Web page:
NEW YORK, NY - Commercial real estate investors reveal both frustration and disappointment at the lack of quality buying opportunities that many expected would have materialized by now, according to the second quarter 2010 findings of PricewaterhouseCoopers' Korpacz Real Estate Investor Survey®, released today. The report notes that the unknown speed and strength of the economic recovery has many investors anxious, with the uncertainty surrounding the large debt volume coming due in 2011 and 2012 amplifying the angst.
Average Overall Cap Rates Decreasing in Certain Markets:
In the quarterly survey, the average overall capitalization (cap) rate, a key measure of investors' expectations of property income and value, declined in 17 of the survey's 30 markets over the past three months, an indication that investors perceive less risk in the industry now, particularly for prime properties and better markets. The 'bottoming' of the industry continues to be recognized by investors' expectations that overall cap rates will either decline or hold steady in most markets over the next six months. Specifically, survey participants forecast overall cap rates to hold steady in 18 of the survey's 30 markets. Furthermore, the survey data reveals that 13 markets could see overall cap rates decline by as much as 100 basis points in this time period.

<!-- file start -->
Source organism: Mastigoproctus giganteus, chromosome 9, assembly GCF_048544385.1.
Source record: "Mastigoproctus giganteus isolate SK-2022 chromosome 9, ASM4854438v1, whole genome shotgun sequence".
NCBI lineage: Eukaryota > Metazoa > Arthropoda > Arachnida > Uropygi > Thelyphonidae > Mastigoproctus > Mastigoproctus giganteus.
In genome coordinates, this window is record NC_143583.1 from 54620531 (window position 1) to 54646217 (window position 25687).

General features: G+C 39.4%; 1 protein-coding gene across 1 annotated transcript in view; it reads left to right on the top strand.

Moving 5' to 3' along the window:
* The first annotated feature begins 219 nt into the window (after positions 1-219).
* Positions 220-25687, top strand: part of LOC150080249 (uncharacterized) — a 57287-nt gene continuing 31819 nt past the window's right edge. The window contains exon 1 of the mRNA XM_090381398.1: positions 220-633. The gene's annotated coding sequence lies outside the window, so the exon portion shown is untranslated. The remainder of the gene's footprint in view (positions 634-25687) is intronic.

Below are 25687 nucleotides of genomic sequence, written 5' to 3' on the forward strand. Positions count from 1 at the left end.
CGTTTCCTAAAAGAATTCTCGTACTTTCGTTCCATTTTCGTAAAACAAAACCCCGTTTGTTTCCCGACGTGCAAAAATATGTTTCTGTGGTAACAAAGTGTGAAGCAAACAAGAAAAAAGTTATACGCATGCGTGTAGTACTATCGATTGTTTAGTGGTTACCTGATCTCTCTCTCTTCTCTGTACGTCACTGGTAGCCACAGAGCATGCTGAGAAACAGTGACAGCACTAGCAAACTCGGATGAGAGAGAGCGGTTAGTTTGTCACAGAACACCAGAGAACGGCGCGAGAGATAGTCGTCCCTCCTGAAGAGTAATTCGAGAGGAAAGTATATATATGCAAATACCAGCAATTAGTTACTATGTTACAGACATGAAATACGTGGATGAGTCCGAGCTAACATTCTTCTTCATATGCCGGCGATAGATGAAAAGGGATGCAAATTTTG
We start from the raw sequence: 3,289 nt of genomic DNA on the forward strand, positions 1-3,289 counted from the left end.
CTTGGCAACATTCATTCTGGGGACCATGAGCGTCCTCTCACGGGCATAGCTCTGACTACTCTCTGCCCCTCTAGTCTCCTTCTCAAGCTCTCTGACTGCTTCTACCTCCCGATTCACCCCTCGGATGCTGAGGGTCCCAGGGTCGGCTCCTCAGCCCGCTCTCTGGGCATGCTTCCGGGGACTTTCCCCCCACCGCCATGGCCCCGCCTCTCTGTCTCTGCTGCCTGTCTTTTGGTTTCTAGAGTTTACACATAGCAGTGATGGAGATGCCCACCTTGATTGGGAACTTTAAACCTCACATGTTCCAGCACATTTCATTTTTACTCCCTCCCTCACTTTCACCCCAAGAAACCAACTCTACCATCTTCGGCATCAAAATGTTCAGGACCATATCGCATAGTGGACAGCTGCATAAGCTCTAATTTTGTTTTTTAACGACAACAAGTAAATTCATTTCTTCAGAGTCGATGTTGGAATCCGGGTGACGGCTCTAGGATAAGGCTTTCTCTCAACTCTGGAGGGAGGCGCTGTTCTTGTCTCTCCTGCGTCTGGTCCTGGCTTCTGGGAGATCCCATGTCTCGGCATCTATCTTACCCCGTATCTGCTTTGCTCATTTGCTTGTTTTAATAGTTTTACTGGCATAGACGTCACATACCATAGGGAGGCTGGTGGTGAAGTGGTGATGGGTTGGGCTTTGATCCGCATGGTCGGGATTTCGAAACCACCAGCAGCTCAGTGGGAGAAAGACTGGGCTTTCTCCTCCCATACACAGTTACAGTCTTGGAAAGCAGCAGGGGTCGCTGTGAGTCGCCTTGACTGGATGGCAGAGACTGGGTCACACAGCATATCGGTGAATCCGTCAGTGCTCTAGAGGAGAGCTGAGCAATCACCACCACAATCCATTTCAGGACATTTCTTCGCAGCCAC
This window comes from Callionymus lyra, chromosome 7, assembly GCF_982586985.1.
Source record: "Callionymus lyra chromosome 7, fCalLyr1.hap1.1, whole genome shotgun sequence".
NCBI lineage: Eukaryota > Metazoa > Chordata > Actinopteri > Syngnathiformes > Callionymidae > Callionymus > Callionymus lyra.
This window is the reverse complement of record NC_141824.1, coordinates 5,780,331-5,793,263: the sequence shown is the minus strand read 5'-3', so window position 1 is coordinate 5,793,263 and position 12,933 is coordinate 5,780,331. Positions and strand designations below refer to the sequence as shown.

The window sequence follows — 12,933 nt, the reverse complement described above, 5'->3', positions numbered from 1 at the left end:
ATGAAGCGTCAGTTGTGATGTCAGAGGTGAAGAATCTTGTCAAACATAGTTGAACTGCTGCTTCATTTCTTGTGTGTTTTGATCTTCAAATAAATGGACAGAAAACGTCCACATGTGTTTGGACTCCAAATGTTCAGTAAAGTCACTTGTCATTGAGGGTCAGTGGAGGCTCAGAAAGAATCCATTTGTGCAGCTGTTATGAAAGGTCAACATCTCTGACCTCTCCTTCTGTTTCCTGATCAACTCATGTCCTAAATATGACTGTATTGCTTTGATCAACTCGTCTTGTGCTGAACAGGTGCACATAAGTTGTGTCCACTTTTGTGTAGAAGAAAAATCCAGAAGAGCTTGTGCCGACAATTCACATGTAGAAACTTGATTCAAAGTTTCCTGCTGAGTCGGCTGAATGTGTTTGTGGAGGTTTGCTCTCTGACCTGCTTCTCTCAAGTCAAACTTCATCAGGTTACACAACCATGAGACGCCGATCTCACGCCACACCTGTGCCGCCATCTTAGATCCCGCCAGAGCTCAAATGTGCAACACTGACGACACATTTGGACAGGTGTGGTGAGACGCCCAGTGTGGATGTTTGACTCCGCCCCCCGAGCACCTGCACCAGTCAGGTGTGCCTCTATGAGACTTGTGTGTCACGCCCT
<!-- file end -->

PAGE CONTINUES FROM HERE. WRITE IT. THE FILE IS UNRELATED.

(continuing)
Surveyed investors cited potential declines in near-term overall cap rates in the Manhattan office market, the national warehouse market and the national apartment market (all three segments down as much as 100 basis points). For the individual office markets in the survey, average overall cap rates remain lower for central business district (CBD) submarkets than for suburban counterparts, suggesting that investors continue to see less risk and better investment potential in the 24-hour work-live-play aspect offered by many major CBDs.
"While most investors sense that the worst is over in terms of market deterioration, supply greatly outweighs demand across all property sectors keeping overall vacancy rates high and rental rates on a downward trend," said Susan Smith, director, real estate advisory practice, PricewaterhouseCoopers, and editor-in-chief of the survey. "Top-tier locations are showing the most signs of life with respect to tenant interest and recovery potential. However, inspiring leasing trends have yet to fully materialize, further contributing to this sense of market flux."
Uptick in Financing for Institutional-grade Assets:
Surveyed investors comment that financing has become more readily available for the right borrower seeking quality assets in better markets. The report finds that for second-tier markets and non-core assets, debt availability and buyer interest are very limited. Until uniform patterns of stability occur, survey participants expect that the investment market will remain highly bifurcated with little attention paid to offerings with vacancy issues that do not deliver the highly sought after gains in value.